October 12, 2011

Mi Focaccia es tu Focaccia

Dear Friend, Do you like rosemary, garlic, olive oil, and bread? If you answered 'yes' to all of the above, I might have something in store for you. If you're feeling a little trepedatious about diving into the world of bread making, might I suggest starting off with some focaccia. It's super easy to make, and, excluding the rising time, very quick. The first time I made focaccia, I was a little shocked at the wondrous beauty that I had created. It's a warm salty bread that melts in your mouth. The only issue I find with making focaccia, is that it tastes so good fresh out of the oven, it's hard to stop yourself from eating the whole pan. This is why I suggest inviting over some friends and sharing a bottle of wine or two, preferably a pinot gris. They will be grateful, for reals. Personally, I prefer to eat focaccia with some cheese and olives and a bottle of wine. I use the leftovers to make a sandwich, and sometimes I even serve it with some pasta or soup.

You really only need a few basic ingredients to make focaccia. Yeast, water, sugar, salt, flour, and olive oil, plus whatever toppings you decide. You can top it with garlic, herbs, cheese, tomatoes, mushrooms, nuts, sun dried tomatoes, or olives. This is your opportunity to get crafty and truly amaze yourself. First, grab a large mixing bowl. Mix the yeast, sugar, and water. Watch the yeast foam and bubble like lava in a volcano. This is my favorite part.

Next, add some olive oil, salt, and flour. Mix with a spoon until you can't mix no more.

Turn your dough onto the counter and knead until it becomes smooth and elastic. This will likely be the trickiest part, knowing how much flour to add to the dough.

You want to be able to knead the dough without it sticking all over your fingers and the counter, but you still want the dough to have a slightly sticky elastic feel. Once kneaded, the dough should be soft and almost drippy. When you hold it in the air, it should drip off the sides of your hand. It should not hold its shape.

Place the dough into a well oiled bowl and let it rise for one hour. Once it has doubled in size punch it down to get all the air out, and let it rise again.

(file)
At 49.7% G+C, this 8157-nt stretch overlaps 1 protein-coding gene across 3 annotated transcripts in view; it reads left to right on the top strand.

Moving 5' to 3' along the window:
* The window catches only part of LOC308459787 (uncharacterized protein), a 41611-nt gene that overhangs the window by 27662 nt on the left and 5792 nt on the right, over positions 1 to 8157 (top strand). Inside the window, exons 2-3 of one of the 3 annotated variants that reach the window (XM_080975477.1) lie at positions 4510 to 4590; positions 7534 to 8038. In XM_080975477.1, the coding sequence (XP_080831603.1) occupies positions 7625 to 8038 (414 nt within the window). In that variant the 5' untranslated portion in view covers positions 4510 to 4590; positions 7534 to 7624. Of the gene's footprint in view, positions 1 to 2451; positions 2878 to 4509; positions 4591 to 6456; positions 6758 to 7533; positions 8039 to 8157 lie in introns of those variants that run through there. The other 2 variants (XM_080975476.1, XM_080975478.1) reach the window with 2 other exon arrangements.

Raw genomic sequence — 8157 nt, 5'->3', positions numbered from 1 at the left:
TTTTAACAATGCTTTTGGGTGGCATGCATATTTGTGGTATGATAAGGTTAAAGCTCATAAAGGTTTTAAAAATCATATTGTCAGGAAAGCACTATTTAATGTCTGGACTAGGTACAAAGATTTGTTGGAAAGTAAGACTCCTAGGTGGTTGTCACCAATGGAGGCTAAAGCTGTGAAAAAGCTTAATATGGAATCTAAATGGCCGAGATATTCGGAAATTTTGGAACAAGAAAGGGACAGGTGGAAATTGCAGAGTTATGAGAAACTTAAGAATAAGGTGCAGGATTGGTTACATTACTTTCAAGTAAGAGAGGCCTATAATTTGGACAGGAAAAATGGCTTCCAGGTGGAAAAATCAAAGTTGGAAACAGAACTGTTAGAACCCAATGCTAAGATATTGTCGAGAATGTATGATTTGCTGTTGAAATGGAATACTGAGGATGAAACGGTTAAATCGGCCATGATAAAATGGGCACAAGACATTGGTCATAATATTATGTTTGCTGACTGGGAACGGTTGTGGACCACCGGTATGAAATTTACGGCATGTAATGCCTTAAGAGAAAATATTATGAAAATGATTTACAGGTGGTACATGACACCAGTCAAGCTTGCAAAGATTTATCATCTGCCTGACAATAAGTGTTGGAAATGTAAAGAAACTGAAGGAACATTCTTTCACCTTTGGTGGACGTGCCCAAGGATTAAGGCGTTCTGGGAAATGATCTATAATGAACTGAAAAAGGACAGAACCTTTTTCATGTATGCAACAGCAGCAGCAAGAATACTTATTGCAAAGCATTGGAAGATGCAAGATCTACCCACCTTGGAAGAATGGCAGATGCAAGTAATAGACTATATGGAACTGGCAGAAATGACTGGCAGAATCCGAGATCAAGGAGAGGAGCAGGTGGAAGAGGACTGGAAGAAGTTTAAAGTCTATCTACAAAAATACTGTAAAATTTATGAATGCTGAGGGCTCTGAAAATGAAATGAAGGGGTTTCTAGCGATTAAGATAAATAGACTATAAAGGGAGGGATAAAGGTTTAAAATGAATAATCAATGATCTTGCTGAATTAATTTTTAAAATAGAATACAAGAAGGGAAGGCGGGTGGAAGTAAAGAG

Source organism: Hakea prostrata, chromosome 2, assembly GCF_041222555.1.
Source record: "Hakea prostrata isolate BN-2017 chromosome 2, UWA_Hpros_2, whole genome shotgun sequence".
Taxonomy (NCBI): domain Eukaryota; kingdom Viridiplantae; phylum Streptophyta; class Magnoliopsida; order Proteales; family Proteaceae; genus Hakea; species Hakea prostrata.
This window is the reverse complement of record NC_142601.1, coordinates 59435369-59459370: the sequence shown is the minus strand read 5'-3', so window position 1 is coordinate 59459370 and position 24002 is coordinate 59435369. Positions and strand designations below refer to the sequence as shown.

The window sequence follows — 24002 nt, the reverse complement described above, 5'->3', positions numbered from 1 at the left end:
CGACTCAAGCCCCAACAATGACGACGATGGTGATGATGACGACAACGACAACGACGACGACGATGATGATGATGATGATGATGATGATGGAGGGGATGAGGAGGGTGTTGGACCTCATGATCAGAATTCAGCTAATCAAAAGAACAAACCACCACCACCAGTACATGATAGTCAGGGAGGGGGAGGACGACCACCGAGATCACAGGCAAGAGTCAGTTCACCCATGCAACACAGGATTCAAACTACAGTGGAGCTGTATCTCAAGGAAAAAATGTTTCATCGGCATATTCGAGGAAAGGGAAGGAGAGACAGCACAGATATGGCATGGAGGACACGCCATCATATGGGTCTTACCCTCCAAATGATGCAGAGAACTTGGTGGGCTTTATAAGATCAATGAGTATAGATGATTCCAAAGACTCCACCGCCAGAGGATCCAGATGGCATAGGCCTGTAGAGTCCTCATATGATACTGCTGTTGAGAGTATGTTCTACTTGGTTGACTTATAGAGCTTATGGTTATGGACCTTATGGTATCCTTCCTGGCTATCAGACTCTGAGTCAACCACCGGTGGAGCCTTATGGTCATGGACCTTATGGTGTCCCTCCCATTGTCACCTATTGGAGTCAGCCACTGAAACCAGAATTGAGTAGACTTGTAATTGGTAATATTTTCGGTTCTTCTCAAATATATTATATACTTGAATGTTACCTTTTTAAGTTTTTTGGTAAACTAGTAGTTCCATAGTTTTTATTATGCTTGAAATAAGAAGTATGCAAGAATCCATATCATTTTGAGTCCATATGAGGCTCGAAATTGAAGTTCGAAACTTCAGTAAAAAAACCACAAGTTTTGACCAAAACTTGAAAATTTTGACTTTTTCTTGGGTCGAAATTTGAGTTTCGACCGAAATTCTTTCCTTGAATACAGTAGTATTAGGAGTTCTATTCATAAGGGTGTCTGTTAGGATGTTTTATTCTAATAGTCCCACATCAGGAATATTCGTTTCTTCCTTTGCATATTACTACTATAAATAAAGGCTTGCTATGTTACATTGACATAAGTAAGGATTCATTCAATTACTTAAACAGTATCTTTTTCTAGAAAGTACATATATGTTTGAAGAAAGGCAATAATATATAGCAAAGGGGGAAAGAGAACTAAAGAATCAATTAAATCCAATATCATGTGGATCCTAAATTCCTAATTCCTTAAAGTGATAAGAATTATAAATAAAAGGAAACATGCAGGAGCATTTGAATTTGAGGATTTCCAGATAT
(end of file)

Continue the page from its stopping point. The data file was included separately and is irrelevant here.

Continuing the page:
Once the dough has risen a second time, transfer it to an oiled baking pan. The dough should be very airy, stringy, sticky, and oily. Press the dough into the corners of the pan and then let rest for 20 minutes for an additional rise. Drizzle the dough with olive oil and top with your favorite toppings. Poke tiny indents into the dough with your fingers and then bake. Once you remove the focaccia from the oven, serve immediately. It will be warm, salty, soft, and delicious. The focaccia will melt in your mouth - a feeling similar to eating cotton candy at the fair.

[Print Recipe]

makes one 12 x 16" pan
recipe adapted from Rebar Modern Food Cookbook

1 3/4 cups warm water
1 tbsp rapid-rising yeast
1/2 tsp granulated sugar
2 tsp salt
1/4 cup olive oil
4 - 4 1/2 cups all purpose flour
5 cloves garlic, minced
4 tbsp olive oil
coarse salt
3 sprigs of fresh rosemary, chopped


1. In a large bowl, mix the water, yeast, and sugar. Set it to the side and wait 5 minutes for the yeast to proof. The yeast has been proofed when it foams and bubbles.

2. Add the salt and olive oil to the yeast and stir. 

3. Add the flour, one cup at a time, stirring with a wooden spoon. When you can no longer stir, turn the dough onto the counter and knead in the rest of the flour. Knead the dough until its smooth and elastic, roughly 5 minutes. Continue to sprinkle with more flour if the dough is too sticky to handle.

4. Place the dough in a bowl that has been seasoned with oil. Cover the bowl with a damp cloth and set in a warm place. Let the dough rise and double in size for 1 hour. Once the dough has doubled, punch it down and allow to rise a second time until doubled in size.

5. Preheat the oven to 350 F. 

6. Place the dough onto a well oiled baking sheet. Press the dough out until it covers the whole pan. Let the dough sit for 20 minutes to let rise in the pan.

7. Drizzle the dough with 4 tbsp olive oil until it's completely covered and shiny. Spread the minced garlic evenly over the top surface, and then sprinkle with rosemary and coarse salt. With you fingers, poke tiny holes in the top of the dough, so as the dough appears dimpled.

8. Place the pan in the oven and bake for 20 minutes, rotating the pan half way through. Do not over-bake, the garlic should be light brown in color. Serve warm.


  1. I love making focaccia bread, your recipe sounds lovely! Rosemary is such a perfect herb for this delicious bread:-) Beautiful! Take care, Terra

  2. This looks really good! You have inspired me to try making my own... I am usually intimidated with recipes that use yeast :)


  3. Jess - totally awesome. You will rock. ps. great blog!

  4. Its a great post over here! This recipe seems to be delicious!I am surely going to try out this recipe!

  5. This looks magnificent!! Cant wait to try it!